To be sure, states have taken great pains to avoid having child care subsidies and other supportive services that meet the definition of "assistance" count against families' time clocks or, if the family is not employed, against the state's work participation rates. Losing months from its time clock in exchange for being exempt from the food stamp vehicle resource rules would not be a good result for many households. Unlike the food stamp categorical eligibility policy USDA announced in July 1999, however, the new option does not require that a family actually receive benefits under the TANF- or MOE-funded program in order to benefit from that program's liberal treatment of resources. The mere existence of the TANF- or MOE-funded program in the state is sufficient to allow its treatment of resources to be copied for all food stamp households in the state, regardless of their affiliation with that program.(6) Thus, even childless households with no connection whatsoever with the TANF- or MOE-funded program would be able to receive food stamps under the benefit of that program's rules for vehicles.
Determining the Eligibility of Households with Multiple Vehicles
According to a USDA analysis of 1994 data, over three-fifths of low-income households whom current food stamp vehicle rules make ineligible for food stamps have at least two cars or trucks and more than one-fifth own three or more. If a state adopts the rules of a TANF- or MOE-funded program that has no resource test, or that excludes all vehicles completely, households with multiple vehicles will present no special problems since all vehicles will be excluded for all households. If, however, a state chooses to adopt the vehicle rules from its cash assistance program, it should consider how it will treat food stamp households with more than one vehicle. Since the typical cash assistance recipient family has only one adult, many states' cash assistance programs provide liberal or complete resource exclusions for one car while maintaining stringent rules for any additional vehicle a family may own. Thus, the state's policy may be more liberal than food stamp rules for a family's first car but more restrictive than food stamps for second and succeeding vehicles. In these cases, USDA's guidance provides that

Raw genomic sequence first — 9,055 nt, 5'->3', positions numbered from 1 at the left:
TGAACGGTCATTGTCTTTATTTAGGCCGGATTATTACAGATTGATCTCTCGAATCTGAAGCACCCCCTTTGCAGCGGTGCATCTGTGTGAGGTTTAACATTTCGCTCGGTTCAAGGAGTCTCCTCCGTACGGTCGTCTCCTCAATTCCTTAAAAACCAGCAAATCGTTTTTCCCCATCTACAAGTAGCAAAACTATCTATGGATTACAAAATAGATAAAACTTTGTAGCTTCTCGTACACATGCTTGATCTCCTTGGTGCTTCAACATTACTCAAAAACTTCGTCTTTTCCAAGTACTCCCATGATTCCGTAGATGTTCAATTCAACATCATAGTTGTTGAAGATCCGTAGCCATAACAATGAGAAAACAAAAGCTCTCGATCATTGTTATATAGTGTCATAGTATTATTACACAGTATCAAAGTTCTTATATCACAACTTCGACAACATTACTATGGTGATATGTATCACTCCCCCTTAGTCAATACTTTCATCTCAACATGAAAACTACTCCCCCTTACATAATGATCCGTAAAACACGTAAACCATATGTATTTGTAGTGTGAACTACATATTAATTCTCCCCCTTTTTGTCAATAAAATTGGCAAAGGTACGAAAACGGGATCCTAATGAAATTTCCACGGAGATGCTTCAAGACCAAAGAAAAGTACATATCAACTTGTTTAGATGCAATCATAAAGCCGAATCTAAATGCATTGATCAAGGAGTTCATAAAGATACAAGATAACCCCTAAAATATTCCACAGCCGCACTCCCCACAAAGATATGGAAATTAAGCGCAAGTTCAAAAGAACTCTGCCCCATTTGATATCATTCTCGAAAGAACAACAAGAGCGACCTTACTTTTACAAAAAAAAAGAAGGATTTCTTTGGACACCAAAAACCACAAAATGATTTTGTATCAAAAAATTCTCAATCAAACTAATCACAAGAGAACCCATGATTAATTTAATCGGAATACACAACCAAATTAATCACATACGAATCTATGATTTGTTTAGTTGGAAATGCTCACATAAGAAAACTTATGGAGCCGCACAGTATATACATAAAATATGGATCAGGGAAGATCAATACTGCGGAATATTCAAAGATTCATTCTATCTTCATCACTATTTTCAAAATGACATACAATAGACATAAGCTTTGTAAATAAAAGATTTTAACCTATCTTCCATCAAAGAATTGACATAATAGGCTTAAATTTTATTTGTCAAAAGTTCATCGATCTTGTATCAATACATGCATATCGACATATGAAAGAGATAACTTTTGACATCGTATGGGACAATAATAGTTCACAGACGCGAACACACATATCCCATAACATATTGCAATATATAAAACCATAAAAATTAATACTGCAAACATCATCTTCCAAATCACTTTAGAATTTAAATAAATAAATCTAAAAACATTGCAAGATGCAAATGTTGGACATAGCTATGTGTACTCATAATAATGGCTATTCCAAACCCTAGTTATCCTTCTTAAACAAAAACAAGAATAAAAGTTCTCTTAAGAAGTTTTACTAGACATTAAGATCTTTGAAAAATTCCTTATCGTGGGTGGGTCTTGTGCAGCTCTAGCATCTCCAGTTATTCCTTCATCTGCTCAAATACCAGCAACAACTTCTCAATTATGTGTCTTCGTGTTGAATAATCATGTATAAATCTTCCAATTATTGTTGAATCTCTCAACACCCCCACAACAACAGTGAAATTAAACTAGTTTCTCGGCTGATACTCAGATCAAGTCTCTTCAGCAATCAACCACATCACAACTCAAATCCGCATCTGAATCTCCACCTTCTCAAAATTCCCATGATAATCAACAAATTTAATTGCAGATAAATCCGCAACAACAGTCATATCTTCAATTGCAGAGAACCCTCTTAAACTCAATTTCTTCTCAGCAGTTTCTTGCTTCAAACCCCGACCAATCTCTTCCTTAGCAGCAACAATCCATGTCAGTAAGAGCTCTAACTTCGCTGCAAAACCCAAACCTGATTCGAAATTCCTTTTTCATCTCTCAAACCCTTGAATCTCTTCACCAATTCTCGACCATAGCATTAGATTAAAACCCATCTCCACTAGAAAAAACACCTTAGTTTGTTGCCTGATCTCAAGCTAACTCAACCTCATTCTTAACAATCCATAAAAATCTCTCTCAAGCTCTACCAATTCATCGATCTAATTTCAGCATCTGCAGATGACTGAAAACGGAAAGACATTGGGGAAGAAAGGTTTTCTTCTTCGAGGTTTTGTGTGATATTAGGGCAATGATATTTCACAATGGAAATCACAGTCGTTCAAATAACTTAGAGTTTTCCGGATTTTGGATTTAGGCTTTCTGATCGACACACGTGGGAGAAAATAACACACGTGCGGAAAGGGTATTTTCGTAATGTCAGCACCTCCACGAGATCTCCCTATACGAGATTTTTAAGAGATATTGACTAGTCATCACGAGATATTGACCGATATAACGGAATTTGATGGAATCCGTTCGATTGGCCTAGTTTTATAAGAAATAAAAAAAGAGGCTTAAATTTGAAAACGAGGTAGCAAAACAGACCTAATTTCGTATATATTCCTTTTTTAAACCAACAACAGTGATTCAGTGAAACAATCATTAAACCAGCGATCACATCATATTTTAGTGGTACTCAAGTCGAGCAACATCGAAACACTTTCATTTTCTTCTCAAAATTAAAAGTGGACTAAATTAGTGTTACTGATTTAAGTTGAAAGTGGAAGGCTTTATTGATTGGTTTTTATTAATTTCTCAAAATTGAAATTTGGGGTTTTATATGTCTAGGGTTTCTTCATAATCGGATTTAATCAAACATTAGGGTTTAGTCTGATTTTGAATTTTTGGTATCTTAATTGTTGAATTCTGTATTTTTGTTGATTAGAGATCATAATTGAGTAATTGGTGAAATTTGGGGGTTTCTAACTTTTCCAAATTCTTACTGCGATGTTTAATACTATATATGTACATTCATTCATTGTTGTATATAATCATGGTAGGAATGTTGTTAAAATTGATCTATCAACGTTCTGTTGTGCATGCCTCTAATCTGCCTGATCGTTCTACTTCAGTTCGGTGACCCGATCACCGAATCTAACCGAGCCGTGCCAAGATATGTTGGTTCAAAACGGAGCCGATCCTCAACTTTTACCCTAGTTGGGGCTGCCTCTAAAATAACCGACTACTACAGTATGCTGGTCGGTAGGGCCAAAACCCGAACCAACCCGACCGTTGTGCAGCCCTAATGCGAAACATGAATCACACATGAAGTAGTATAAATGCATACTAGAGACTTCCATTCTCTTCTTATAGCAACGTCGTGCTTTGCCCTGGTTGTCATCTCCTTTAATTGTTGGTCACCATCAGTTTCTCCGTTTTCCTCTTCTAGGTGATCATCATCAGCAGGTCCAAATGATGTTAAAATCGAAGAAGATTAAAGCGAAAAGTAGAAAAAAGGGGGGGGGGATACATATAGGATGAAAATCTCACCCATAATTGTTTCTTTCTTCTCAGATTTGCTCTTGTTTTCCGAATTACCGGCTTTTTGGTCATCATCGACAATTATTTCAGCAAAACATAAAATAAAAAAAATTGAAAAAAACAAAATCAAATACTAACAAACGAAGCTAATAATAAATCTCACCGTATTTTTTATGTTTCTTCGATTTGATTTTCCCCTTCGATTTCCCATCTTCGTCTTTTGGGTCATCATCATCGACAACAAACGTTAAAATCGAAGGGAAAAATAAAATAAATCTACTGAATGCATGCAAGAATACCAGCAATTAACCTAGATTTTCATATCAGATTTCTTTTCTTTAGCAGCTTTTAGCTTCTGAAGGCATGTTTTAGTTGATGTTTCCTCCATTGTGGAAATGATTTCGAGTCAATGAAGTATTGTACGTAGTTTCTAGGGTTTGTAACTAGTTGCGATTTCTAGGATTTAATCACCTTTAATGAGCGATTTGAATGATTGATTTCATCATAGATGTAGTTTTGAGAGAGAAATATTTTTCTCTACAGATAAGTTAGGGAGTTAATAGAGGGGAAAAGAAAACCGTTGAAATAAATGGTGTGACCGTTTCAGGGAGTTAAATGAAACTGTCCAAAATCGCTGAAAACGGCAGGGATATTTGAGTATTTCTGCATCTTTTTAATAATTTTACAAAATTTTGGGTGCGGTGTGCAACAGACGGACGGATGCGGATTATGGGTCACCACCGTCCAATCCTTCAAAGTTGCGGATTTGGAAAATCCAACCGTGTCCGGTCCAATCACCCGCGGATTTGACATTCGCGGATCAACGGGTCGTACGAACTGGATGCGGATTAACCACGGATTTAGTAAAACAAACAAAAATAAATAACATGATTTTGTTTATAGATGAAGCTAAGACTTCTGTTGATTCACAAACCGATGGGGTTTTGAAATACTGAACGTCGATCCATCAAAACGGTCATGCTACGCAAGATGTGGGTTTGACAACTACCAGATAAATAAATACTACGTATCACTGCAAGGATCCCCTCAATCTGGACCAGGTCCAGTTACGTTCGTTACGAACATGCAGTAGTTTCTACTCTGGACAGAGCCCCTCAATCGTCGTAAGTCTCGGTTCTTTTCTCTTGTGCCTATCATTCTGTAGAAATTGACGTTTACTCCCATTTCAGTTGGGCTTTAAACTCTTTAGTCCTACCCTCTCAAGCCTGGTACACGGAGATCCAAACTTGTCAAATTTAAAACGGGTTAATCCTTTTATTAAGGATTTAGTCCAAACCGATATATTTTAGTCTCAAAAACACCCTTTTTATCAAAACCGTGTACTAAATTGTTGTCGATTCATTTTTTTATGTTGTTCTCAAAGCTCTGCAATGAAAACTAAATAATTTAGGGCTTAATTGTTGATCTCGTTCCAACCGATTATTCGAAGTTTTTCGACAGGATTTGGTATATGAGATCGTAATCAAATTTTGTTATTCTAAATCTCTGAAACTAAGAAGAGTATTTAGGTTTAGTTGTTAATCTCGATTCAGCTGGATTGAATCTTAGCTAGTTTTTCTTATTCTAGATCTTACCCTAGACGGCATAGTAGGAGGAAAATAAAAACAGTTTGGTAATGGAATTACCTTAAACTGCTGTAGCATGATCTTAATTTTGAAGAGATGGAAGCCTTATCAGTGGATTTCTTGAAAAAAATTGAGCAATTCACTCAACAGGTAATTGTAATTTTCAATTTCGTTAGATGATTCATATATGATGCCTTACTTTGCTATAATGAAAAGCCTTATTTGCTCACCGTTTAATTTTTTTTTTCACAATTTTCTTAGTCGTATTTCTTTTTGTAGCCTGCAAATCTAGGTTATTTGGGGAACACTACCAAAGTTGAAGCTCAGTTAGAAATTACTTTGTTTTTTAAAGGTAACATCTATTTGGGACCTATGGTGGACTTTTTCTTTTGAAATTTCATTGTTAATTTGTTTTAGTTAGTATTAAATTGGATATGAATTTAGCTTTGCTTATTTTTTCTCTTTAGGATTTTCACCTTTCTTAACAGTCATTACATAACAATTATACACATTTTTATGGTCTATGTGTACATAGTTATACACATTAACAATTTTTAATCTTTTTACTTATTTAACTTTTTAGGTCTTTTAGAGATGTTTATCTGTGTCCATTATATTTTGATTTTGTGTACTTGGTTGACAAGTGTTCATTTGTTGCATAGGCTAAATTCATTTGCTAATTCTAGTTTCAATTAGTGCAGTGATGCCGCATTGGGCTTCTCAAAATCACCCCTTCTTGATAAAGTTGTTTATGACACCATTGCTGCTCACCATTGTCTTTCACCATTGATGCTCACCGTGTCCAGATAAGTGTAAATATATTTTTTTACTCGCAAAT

States would not be required to perform two complete resource calculations for each household to determine whether TANF or food stamp vehicle rules, when applied to the household's circumstances, result in a lower attribution of resources for that household. They may instead decide which rules are more liberal on a vehicle-by-vehicle basis. For example, if TANF policy is to exclude the primary car completely and count the fair market value of any additional cars, the State may exclude one car in its entirety, since this policy is more liberal than food stamp procedures. For a second vehicle, State could apply food stamp vehicle rules which count the fair market value of a vehicle only to the extent it exceeds $4,650 and is more liberal than its TANF fair market value policy. In using their TANF policy to exclude one vehicle, States may apply their exclusion to the vehicle with the highest value as provided in their rules.(7)
This makes good sense since requiring such dual calculations would be both administratively burdensome and error-prone. Thus, states may instruct eligibility workers to complete the following steps in determining how much, if any, of the value a household's vehicles are counted as resources for food stamp purposes:
- First, apply exclusions provided for under food stamp rules, such as those for vehicles used in employment, those that transport physically disabled household members, those owned by recipients of SSI or TANF- or MOE-funded benefits, or those whose equity value is below $1,500.(8)
The Food Stamp Vehicle Resource Test(9) is Complicated
There Are Four Steps to the Food Stamp Vehicle Test:
I. Determine if any of the household's cars are excludable. A vehicle is excludable if:
- it is used primarily for income-producing purposes (such as taxi cabs),
- it annually produces income consistent with its fair market value,
- it is needed for long-distance employment-related travel, other than daily commuting,
- it is used as the household's home,
- it is needed to transport a physically handicapped household member (one car per disabled member exempt),
- it is needed to carry fuel or water that is the household's primary source of fuel or water, or
- the household has less than $1,500 equity in it.